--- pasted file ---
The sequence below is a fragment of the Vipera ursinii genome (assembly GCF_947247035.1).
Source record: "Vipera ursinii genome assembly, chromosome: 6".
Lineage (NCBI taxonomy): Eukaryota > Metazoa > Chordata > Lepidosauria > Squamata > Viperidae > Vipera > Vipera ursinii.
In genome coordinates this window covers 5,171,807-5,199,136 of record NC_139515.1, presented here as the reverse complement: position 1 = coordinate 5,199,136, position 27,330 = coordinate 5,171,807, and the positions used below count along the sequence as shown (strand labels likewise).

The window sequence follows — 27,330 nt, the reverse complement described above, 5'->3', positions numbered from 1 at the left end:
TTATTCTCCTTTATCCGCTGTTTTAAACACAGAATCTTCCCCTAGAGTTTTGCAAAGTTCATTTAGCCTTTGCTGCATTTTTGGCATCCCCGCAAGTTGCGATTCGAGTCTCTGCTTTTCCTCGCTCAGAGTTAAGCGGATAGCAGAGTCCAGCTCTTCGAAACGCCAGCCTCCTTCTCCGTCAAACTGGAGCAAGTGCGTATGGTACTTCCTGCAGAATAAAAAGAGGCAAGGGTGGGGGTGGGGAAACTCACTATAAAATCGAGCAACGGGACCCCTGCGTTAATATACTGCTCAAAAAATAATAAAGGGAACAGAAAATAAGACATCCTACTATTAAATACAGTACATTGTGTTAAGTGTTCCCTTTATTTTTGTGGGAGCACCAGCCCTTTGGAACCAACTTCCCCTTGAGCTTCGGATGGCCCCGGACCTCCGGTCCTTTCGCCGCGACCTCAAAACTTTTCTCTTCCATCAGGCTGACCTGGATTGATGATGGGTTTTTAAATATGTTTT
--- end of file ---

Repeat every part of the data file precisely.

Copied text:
The sequence below is a fragment of the Vipera ursinii genome (assembly GCF_947247035.1).
Source record: "Vipera ursinii genome assembly, chromosome: 6".
Lineage (NCBI taxonomy): Eukaryota > Metazoa > Chordata > Lepidosauria > Squamata > Viperidae > Vipera > Vipera ursinii.
In genome coordinates this window covers 5,171,807-5,199,136 of record NC_139515.1, presented here as the reverse complement: position 1 = coordinate 5,199,136, position 27,330 = coordinate 5,171,807, and the positions used below count along the sequence as shown (strand labels likewise).

The window sequence follows — 27,330 nt, the reverse complement described above, 5'->3', positions numbered from 1 at the left end:
TTATTCTCCTTTATCCGCTGTTTTAAACACAGAATCTTCCCCTAGAGTTTTGCAAAGTTCATTTAGCCTTTGCTGCATTTTTGGCATCCCCGCAAGTTGCGATTCGAGTCTCTGCTTTTCCTCGCTCAGAGTTAAGCGGATAGCAGAGTCCAGCTCTTCGAAACGCCAGCCTCCTTCTCCGTCAAACTGGAGCAAGTGCGTATGGTACTTCCTGCAGAATAAAAAGAGGCAAGGGTGGGGGTGGGGAAACTCACTATAAAATCGAGCAACGGGACCCCTGCGTTAATATACTGCTCAAAAAATAATAAAGGGAACAGAAAATAAGACATCCTACTATTAAATACAGTACATTGTGTTAAGTGTTCCCTTTATTTTTGTGGGAGCACCAGCCCTTTGGAACCAACTTCCCCTTGAGCTTCGGATGGCCCCGGACCTCCGGTCCTTTCGCCGCGACCTCAAAACTTTTCTCTTCCATCAGGCTGACCTGGATTGATGATGGGTTTTTAAATATGTTTT